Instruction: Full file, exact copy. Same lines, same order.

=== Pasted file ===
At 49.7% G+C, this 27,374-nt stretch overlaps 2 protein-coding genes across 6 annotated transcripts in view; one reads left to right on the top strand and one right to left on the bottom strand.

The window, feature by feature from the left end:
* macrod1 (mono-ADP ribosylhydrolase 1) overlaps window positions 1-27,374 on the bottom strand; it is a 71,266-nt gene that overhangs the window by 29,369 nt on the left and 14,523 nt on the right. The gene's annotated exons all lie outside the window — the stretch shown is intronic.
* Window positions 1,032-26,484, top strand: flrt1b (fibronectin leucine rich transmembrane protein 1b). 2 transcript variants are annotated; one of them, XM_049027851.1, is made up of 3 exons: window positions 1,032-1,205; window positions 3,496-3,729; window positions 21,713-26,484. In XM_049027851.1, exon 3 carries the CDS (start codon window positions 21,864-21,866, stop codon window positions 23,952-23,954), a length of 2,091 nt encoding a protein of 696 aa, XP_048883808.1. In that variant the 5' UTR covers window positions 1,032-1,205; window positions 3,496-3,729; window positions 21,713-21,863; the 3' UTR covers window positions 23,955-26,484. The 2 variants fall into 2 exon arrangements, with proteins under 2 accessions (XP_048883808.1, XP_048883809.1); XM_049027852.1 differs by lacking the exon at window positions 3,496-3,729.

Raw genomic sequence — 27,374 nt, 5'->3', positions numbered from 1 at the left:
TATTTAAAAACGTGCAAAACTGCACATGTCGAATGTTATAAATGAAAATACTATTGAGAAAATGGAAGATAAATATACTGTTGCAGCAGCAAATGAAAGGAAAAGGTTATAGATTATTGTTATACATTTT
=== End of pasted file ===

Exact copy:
At 49.7% G+C, this 27,374-nt stretch overlaps 2 protein-coding genes across 6 annotated transcripts in view; one reads left to right on the top strand and one right to left on the bottom strand.

The window, feature by feature from the left end:
* macrod1 (mono-ADP ribosylhydrolase 1) overlaps window positions 1-27,374 on the bottom strand; it is a 71,266-nt gene that overhangs the window by 29,369 nt on the left and 14,523 nt on the right. The gene's annotated exons all lie outside the window — the stretch shown is intronic.
* Window positions 1,032-26,484, top strand: flrt1b (fibronectin leucine rich transmembrane protein 1b). 2 transcript variants are annotated; one of them, XM_049027851.1, is made up of 3 exons: window positions 1,032-1,205; window positions 3,496-3,729; window positions 21,713-26,484. In XM_049027851.1, exon 3 carries the CDS (start codon window positions 21,864-21,866, stop codon window positions 23,952-23,954), a length of 2,091 nt encoding a protein of 696 aa, XP_048883808.1. In that variant the 5' UTR covers window positions 1,032-1,205; window positions 3,496-3,729; window positions 21,713-21,863; the 3' UTR covers window positions 23,955-26,484. The 2 variants fall into 2 exon arrangements, with proteins under 2 accessions (XP_048883808.1, XP_048883809.1); XM_049027852.1 differs by lacking the exon at window positions 3,496-3,729.

Raw genomic sequence — 27,374 nt, 5'->3', positions numbered from 1 at the left:
TATTTAAAAACGTGCAAAACTGCACATGTCGAATGTTATAAATGAAAATACTATTGAGAAAATGGAAGATAAATATACTGTTGCAGCAGCAAATGAAAGGAAAAGGTTATAGATTATTGTTATACATTTT